Thirdly, find a good critique group. I can’t stress this enough. Other writers who can review your material and provide tough critique are THE MOST IMPORTANT factor in your growth. We cannot be so beholden to praise that we do not allow others to dislike our writing. Finding a good critique group, those who will critically evaluate your stuff, will take time. Nevertheless, it is one of the most aspects of growing as a writer.

6. You are king of CBA for the day, and you are allowed to make ONE change to the industry. What would that be? (Pushing you out on a limb here…)

MIKE: I would start over.

7. Can you tell us about your next novel? How is the process different than writing the first one?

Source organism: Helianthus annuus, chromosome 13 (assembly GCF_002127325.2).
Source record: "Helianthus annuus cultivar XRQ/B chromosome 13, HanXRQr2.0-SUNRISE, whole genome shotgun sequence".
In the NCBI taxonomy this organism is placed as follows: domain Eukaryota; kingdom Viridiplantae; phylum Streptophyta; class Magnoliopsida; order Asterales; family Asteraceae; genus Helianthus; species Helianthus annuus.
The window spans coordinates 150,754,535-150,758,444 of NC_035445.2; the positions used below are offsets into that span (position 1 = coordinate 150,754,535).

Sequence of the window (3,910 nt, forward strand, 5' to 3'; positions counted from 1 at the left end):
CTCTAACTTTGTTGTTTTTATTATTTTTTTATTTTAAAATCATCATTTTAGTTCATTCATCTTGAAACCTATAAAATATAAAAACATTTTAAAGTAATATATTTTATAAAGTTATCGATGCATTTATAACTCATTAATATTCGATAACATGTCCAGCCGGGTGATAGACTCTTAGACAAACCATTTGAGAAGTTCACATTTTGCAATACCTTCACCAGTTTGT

I was thrilled to learn that my publisher included the first chapter of my next book in The Resurrection. It is tentatively entitled The Telling. It’s about a disfigured modern-day prophet who must overcome his own despair in time to seal one of nine mythical gates of hell. The story includes a llama ranch, a black cherub, a roadside attraction, a haunted mine, and cactus jelly. Not necessarily in that order.

Writing the second book has been hugely different than the first. Most notably… I now have a deadline. I would encourage all aspiring authors to ponder this word and what it means: DEADLINE. This deadline has produced consternation and self-doubts. Am I a fluke? Am I a one-hit wonder? Can I do this again? About half way through the second novel, I had a meltdown of sorts. Between blogging, working full-time, family, and the next novel, I hit a wall. When I finally peeled myself off, I realized I had a good thing going.

All that to say, time management has become awfully important for me. I no longer have the luxury of perusing blogs and lounging on the sundeck like I once did (okay, the sundeck thing isn’t true). Things have become really busy, really stressful, and kind of exciting.

CSFF Tour – The Resurrection Day 3